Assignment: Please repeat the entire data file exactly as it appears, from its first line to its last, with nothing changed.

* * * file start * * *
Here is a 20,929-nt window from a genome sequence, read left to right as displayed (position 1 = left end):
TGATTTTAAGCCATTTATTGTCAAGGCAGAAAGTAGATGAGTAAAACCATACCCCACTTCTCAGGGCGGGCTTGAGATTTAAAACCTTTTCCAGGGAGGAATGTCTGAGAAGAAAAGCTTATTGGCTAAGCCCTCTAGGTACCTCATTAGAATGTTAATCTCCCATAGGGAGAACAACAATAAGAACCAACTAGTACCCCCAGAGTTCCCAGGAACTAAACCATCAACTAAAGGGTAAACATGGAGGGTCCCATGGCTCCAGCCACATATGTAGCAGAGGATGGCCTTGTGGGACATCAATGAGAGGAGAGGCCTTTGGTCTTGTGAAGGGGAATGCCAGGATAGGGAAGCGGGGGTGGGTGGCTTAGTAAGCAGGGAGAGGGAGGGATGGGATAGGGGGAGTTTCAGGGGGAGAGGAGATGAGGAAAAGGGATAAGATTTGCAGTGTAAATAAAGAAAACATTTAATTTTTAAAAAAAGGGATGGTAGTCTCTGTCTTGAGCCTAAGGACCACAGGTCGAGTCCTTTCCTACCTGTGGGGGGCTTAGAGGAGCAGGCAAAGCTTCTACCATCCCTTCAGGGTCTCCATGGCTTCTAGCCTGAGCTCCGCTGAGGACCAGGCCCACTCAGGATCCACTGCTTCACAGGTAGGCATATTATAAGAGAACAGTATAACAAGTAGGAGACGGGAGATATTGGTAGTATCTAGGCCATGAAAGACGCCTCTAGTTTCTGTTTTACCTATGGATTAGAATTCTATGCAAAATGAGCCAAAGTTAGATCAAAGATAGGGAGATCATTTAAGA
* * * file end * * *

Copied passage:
Here is a 20,929-nt window from a genome sequence, read left to right as displayed (position 1 = left end):
TGATTTTAAGCCATTTATTGTCAAGGCAGAAAGTAGATGAGTAAAACCATACCCCACTTCTCAGGGCGGGCTTGAGATTTAAAACCTTTTCCAGGGAGGAATGTCTGAGAAGAAAAGCTTATTGGCTAAGCCCTCTAGGTACCTCATTAGAATGTTAATCTCCCATAGGGAGAACAACAATAAGAACCAACTAGTACCCCCAGAGTTCCCAGGAACTAAACCATCAACTAAAGGGTAAACATGGAGGGTCCCATGGCTCCAGCCACATATGTAGCAGAGGATGGCCTTGTGGGACATCAATGAGAGGAGAGGCCTTTGGTCTTGTGAAGGGGAATGCCAGGATAGGGAAGCGGGGGTGGGTGGCTTAGTAAGCAGGGAGAGGGAGGGATGGGATAGGGGGAGTTTCAGGGGGAGAGGAGATGAGGAAAAGGGATAAGATTTGCAGTGTAAATAAAGAAAACATTTAATTTTTAAAAAAAGGGATGGTAGTCTCTGTCTTGAGCCTAAGGACCACAGGTCGAGTCCTTTCCTACCTGTGGGGGGCTTAGAGGAGCAGGCAAAGCTTCTACCATCCCTTCAGGGTCTCCATGGCTTCTAGCCTGAGCTCCGCTGAGGACCAGGCCCACTCAGGATCCACTGCTTCACAGGTAGGCATATTATAAGAGAACAGTATAACAAGTAGGAGACGGGAGATATTGGTAGTATCTAGGCCATGAAAGACGCCTCTAGTTTCTGTTTTACCTATGGATTAGAATTCTATGCAAAATGAGCCAAAGTTAGATCAAAGATAGGGAGATCATTTAAGA